The Chocolate Experiment: Decrease Price by 1 Cent, Improve Preference 2.5x (And Other Tricks)
In Predictably Irrational, Duke University behavioral economist Dan Ariely wrote about his chocolate experiment that tested varying prices for Lindt truffles and Hershey’s Kisses. When he dropped the Hershey Kiss’s price by a penny, its preference grew by 2.5x. Yet when he increased the Lindt truffle’s price by a penny, its preference grew (!) by nearly the same rate.
In my work in the trade, a client increased price for a group of products from $0.99 to $1.00 — again, a penny’s difference. This time, unit sales improved by 4x on average. Go figure.
You’ll probably recognize some of these techniques from your own work — and certainly from your own shopping.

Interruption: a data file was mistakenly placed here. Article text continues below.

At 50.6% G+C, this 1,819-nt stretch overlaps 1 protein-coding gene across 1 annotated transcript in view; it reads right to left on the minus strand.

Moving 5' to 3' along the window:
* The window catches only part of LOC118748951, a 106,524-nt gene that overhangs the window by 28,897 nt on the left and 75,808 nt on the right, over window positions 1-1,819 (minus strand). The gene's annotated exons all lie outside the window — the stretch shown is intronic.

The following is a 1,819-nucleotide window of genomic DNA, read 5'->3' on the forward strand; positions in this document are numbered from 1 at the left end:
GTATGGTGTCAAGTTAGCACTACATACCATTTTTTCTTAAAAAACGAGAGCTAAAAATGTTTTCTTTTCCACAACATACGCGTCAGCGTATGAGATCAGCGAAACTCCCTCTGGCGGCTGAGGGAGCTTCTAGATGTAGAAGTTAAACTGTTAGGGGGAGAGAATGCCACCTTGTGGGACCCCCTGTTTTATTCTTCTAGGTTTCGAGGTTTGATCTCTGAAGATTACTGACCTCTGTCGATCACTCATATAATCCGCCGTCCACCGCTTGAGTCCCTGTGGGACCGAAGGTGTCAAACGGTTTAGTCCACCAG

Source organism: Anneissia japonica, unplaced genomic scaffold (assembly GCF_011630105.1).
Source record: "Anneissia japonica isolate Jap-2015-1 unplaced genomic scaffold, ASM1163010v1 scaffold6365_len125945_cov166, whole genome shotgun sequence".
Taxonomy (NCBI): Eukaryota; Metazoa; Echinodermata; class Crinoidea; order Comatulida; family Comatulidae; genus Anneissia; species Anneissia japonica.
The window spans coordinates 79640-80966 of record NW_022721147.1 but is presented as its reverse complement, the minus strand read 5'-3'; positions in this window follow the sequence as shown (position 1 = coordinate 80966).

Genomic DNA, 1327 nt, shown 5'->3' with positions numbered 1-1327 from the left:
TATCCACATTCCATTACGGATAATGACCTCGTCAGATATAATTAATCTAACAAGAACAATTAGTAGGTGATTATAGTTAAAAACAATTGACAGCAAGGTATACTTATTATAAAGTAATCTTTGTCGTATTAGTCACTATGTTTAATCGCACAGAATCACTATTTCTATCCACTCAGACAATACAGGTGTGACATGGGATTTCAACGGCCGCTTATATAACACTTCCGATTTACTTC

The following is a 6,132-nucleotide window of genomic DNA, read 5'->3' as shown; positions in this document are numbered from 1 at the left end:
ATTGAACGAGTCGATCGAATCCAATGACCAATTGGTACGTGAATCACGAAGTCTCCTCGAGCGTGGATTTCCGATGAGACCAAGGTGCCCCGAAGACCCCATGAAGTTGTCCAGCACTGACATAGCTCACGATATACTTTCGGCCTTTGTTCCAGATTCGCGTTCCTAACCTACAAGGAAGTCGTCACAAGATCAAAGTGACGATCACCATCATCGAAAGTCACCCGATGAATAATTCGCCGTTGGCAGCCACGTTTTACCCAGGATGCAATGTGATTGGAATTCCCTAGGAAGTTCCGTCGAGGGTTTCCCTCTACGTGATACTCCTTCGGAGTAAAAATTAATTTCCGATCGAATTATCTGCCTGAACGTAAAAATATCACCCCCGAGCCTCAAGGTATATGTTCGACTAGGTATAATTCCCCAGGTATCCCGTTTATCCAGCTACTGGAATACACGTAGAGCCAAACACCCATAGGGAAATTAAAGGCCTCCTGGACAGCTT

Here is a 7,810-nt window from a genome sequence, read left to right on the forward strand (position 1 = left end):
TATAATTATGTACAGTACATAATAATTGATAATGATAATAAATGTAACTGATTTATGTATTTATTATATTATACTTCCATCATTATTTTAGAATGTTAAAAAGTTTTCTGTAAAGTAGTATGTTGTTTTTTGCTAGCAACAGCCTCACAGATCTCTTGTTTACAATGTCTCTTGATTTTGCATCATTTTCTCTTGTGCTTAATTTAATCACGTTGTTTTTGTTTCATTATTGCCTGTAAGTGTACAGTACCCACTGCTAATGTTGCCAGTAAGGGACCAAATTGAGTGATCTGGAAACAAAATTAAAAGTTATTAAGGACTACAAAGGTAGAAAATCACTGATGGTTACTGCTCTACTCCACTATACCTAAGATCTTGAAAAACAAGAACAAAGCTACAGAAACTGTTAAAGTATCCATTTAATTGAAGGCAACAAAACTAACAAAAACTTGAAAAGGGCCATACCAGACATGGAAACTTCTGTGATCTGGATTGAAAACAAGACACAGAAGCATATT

I write about pricing tricks from the trade and academic pricing research in a new white paper, Tricks & Treatises: An Overview of Price Tools for Food, CPG, and Retail Practitioners. It covers these stories as part of 8 topics.
From the trade:
- Magic & toxic prices
- Multiple pricing
- Weight outs (or size decreases)
- Line pricing
- Anchor pricing
- Mental accounting
- The value of “free”
- Charm pricing
How do you think applying some of these practices would affect your topline? Download the paper now.